In fact it is, we in Fukushima want your help spreading the word and interest in the prefecture and its strong and “genki” citizens. We want the world to know about a side of Fukushima people in our prefecture all know about, a Fukushima of beauty, of produce, of nature, of fun, of shy but brave and warmhearted people; not just a power plant.
We want people to learn that life continues on here and to set each person a challenge to learn something new about Fukushima. So here is how to help support Fukushima Prefecture, you don’t even have to get up out of your chair or Kotatsu!
Like our Facebook page and read the Japanese or English translations about Fukushima!
Head to the Prefectural YouTube channel and watch short videos about the revitalization from the disaster!
Head to our English blog and read about events, food and life in Fukushima including stories from fellow JETs!
Share these resources with friends and family back home and show that the world is still thinking about and supporting people in Fukushima!
Thank you so much for your time and support! 心より感謝申し上げます。
With its tall mountains and island geography, Japan has areas with heavy rain throughout the year and snowfall in the winter. Over the years, in many areas the snow has been changed from a hardship to benefit. The first place in Japan to create a snow festival is Tokamachi in Niigata prefecture.
Tokamachi (十日町市) City is located in eastern Niigata prefecture. The names of that area are interesting in that they refer to the days it used to take to travel to them by foot. When we went there from the Echigo-Yuzawa station we passed several towns with these similar names such as Muikamachi (six-day town). The area has many small towns and is primarily full of rice farms. Niigata is famous for the delicious rice that the large amounts of snowfall help create.
This year’s snow festival took place between February 15 and 17th with the main stage events taking place on the 16th at the local Tokamachi Elementary School sports ground. As with all the nearby farms, the fields were topped with over two and a half meters of snow. While the snow is difficult to live with, the locals have found some ingenious ways to not only make it work for them, but to enjoy it as well.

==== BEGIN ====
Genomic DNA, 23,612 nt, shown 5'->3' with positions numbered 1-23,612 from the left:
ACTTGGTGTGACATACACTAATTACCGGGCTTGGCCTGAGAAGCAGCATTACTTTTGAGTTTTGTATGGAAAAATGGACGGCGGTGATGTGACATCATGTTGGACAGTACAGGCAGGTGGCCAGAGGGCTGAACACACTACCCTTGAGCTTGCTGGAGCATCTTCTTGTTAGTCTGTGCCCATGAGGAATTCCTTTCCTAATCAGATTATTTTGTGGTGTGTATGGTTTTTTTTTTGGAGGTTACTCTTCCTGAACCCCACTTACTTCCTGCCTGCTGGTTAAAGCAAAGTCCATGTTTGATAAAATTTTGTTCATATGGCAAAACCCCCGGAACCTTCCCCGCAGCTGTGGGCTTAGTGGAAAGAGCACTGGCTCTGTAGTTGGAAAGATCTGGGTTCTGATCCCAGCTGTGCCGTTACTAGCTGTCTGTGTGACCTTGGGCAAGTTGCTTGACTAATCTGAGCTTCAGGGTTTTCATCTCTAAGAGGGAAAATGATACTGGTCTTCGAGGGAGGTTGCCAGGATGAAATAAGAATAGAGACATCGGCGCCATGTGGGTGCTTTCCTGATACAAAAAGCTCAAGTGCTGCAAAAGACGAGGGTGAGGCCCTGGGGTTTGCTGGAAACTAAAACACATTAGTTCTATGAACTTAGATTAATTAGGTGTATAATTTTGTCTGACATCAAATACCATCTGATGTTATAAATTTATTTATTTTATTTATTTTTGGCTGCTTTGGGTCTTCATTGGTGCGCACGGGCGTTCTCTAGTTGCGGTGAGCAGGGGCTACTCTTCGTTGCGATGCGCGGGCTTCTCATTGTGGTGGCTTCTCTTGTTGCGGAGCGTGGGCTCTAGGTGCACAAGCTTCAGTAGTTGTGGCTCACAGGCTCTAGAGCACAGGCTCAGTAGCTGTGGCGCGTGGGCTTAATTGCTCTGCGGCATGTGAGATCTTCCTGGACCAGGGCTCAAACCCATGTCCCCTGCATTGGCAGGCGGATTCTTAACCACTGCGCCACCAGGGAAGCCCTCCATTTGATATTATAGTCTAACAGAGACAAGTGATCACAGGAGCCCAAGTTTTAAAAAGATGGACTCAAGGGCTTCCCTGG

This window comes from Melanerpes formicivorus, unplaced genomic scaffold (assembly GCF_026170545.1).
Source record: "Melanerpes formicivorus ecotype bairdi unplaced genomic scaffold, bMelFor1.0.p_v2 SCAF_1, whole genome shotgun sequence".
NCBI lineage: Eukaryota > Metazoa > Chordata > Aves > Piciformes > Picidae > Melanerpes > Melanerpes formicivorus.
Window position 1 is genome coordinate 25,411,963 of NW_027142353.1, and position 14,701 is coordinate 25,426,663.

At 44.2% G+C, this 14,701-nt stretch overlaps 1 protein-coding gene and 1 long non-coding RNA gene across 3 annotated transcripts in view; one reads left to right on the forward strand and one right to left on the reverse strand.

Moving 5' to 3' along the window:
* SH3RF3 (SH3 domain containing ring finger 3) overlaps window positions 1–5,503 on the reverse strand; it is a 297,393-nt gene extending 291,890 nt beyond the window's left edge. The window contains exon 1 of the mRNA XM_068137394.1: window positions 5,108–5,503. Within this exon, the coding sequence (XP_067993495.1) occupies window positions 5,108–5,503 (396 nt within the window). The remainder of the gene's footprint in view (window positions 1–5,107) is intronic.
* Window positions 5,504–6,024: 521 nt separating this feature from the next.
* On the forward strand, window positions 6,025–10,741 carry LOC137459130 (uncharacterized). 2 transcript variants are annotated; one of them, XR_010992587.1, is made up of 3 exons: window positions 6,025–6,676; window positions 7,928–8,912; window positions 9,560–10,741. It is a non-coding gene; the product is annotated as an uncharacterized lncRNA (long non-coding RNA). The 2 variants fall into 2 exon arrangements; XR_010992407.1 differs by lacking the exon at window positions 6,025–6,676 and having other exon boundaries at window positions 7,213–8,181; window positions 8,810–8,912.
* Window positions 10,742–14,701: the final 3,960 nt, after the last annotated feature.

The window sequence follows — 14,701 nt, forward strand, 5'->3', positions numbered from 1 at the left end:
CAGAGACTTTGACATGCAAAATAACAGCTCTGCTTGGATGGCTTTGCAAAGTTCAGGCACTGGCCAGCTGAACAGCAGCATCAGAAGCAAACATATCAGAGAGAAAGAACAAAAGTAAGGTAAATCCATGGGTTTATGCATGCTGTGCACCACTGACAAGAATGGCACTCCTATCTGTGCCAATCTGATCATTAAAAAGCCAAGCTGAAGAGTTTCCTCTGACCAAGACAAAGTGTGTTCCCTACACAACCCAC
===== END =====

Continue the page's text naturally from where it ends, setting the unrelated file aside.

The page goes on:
One of the major attractions of the Tokamachi snow festival are the snow sculptures. From small igloos to towering designs the sculptures turn all the excess snow into art. Local artists and teams transform piles of snow into everything from popular manga characters to full size replicas of buildings and ships. These are so popular that they have spread to other snow festivals such as the more famous one in Hokkaido.
Every year the main stage for the event is constructed of snow. This year the design was a towering ship and compass. The portals were lighted and throughout the main event fireworks were lighted around it. It was a surprisingly long and steep walk from the lower town to the event but as guests of the local town government we had great tickets that put me 5 people back from the stage and only three from the walkway.
Originally, the focus of the festival was to highlight the beautiful kimonos created in Niigata. The main event after the opening speeches is still a fashion show of kimonos which are especially striking against the pure white of the snowy stage. Following the show were performances by artists Junichi Inagaki, Becky, and LG Monkees. As well as appearances by the local school children singing along with Tetsu and Tomo who helped to MC.